NASHVILLE, Tenn.— The Senate passed a proposal Thursday that would allow teachers and other school workers to participate in prayer groups and other religious activities on school grounds, so long as they are initiated by students.
Sponsors of the bill brought it in part to support “See You at the Pole” gatherings, where students and their parents gather at school flagpoles to pray.
The measure was approved 29-1. The companion bill unanimously passed the House 93-0 earlier this month. Before it can go to the governor, the measure must go back to the House to approve an amendment that was added.
The legislation allows school personnel to participate in such activities as long as they don’t carry into the classroom or conflict with the assignments of the participant.
The activities must also be student-initiated and be held before or after school. The amendment clarifies that teachers can attend events in cases where a school may rent out its facilities to a church or faith-based organization.
“It just makes it clear that people should be able to express their religious faith … on their own time,” said House sponsor Phillip Johnson, R-Pegram.
A few years ago, the American Civil Liberties Union of Tennessee settled a lawsuit against Cheatham County schools after they agreed to stop teachers and officials from promoting religion during school hours.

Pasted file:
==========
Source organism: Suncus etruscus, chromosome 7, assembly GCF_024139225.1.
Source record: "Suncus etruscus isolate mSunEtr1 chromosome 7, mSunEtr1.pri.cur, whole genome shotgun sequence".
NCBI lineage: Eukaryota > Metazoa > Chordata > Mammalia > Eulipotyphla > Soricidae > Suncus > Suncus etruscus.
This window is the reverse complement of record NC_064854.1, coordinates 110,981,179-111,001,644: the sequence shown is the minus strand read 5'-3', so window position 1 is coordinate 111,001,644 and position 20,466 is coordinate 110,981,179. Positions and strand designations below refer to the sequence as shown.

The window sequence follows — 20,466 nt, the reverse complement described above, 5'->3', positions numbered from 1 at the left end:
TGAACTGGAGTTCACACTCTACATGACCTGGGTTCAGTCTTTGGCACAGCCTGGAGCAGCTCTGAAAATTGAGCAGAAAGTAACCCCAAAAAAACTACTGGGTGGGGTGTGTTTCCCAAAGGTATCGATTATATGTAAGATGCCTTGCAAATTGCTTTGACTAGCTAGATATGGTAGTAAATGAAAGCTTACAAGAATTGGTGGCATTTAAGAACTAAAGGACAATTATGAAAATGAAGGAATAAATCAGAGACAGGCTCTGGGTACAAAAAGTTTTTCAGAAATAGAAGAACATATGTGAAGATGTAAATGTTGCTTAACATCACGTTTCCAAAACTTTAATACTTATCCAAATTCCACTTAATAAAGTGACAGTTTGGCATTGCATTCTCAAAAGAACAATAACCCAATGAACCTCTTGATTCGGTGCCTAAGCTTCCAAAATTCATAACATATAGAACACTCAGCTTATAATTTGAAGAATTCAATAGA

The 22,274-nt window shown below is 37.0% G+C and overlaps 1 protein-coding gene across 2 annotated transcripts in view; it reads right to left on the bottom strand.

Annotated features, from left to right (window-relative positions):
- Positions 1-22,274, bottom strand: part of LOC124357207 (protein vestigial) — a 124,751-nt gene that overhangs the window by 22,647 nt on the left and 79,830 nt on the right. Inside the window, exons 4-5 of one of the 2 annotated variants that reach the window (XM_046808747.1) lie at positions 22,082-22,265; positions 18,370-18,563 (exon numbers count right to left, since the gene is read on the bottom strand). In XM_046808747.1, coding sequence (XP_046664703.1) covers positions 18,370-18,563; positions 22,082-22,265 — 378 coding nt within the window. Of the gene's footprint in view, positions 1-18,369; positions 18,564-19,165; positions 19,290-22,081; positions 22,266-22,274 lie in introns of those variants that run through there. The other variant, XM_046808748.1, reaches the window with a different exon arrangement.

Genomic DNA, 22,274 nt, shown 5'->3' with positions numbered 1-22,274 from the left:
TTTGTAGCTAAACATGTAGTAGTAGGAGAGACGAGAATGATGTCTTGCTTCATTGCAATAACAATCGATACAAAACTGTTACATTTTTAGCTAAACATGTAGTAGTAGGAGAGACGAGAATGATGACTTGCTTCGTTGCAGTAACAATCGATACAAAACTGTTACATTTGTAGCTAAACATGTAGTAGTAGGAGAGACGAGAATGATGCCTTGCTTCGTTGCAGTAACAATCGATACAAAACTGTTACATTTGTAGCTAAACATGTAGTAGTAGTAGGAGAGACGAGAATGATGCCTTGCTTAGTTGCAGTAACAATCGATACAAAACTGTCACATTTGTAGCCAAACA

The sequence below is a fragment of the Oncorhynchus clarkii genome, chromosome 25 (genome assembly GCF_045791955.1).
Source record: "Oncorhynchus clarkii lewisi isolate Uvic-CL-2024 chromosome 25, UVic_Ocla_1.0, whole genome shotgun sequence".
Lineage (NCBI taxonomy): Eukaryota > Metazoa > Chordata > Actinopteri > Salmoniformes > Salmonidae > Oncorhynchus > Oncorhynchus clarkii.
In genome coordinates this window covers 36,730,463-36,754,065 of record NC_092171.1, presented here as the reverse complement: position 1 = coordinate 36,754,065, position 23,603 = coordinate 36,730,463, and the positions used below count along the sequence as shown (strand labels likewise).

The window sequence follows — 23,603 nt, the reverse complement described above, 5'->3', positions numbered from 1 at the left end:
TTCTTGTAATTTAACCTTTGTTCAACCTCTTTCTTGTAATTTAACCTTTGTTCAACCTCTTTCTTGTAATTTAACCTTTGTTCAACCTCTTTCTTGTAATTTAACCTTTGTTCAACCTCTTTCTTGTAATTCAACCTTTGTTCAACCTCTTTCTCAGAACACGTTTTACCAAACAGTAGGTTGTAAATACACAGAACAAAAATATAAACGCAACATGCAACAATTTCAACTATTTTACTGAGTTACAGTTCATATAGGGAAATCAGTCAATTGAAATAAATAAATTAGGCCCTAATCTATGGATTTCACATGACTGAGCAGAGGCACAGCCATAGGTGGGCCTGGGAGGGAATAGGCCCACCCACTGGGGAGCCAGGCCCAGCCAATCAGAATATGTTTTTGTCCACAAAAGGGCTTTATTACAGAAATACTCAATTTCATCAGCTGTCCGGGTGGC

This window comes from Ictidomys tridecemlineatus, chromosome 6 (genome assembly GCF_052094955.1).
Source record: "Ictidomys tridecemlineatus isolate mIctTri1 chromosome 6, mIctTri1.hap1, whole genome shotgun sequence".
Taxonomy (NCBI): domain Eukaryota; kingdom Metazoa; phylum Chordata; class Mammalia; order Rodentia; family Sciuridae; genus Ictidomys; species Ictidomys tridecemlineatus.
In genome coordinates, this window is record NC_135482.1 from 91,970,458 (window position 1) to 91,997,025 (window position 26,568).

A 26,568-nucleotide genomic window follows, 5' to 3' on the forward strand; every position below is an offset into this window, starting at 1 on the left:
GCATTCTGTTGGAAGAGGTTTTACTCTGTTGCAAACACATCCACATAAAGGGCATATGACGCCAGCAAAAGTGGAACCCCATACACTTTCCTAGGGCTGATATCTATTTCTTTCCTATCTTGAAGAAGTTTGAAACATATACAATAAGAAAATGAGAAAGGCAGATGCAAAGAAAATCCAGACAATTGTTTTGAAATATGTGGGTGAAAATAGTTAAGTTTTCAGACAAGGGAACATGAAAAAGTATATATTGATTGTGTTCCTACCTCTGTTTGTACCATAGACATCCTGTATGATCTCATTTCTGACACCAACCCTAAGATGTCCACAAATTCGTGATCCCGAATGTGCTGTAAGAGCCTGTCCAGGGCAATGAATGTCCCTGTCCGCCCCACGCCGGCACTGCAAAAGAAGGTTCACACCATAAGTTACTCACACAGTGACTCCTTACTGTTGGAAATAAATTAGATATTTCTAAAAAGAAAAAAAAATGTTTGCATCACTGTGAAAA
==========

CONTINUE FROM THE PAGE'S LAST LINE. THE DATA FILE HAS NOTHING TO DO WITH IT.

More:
Tennessee ACLU executive director Hedy Weinberg said Thursday that events outside of school hours such as “See You at the Pole” are permissible under certain conditions, but “public school employees must take care to prevent the impression of endorsement of religion.”
“Under the First Amendment, public school staff already have the right to practice their religion, so long as they do it in a way that does not influence students,” she said. “Therefore, the only purpose for this bill is to open a door to allow school personnel to practice religion in a way that does influence the students.”
Sen. Roy Herron was the main sponsor of a law enacted in 1997 that allows teachers to exercise their religious liberty rights. The Dresden Democrat voted for the proposal on Thursday, but he also hinted that it’s not necessary.
“The new legislation I don’t think does any harm, but I also don’t think it does anything new,” he said.
Senate sponsor Jim Summerville disagreed.
“It may be redundant, but I think we can’t affirm too often our First Amendment rights,” said the Dickson Republican.
Democratic Sen. Beverly Marrero of Memphis was the lone vote against the measure. She’s concerned the proposal would re-create an atmosphere of exclusion for some students.
“What about the Jewish kids, won’t they feel left out?” she asked. “What about the little Muslim kids? We shouldn’t be trying to make our kids feel like anybody’s different.”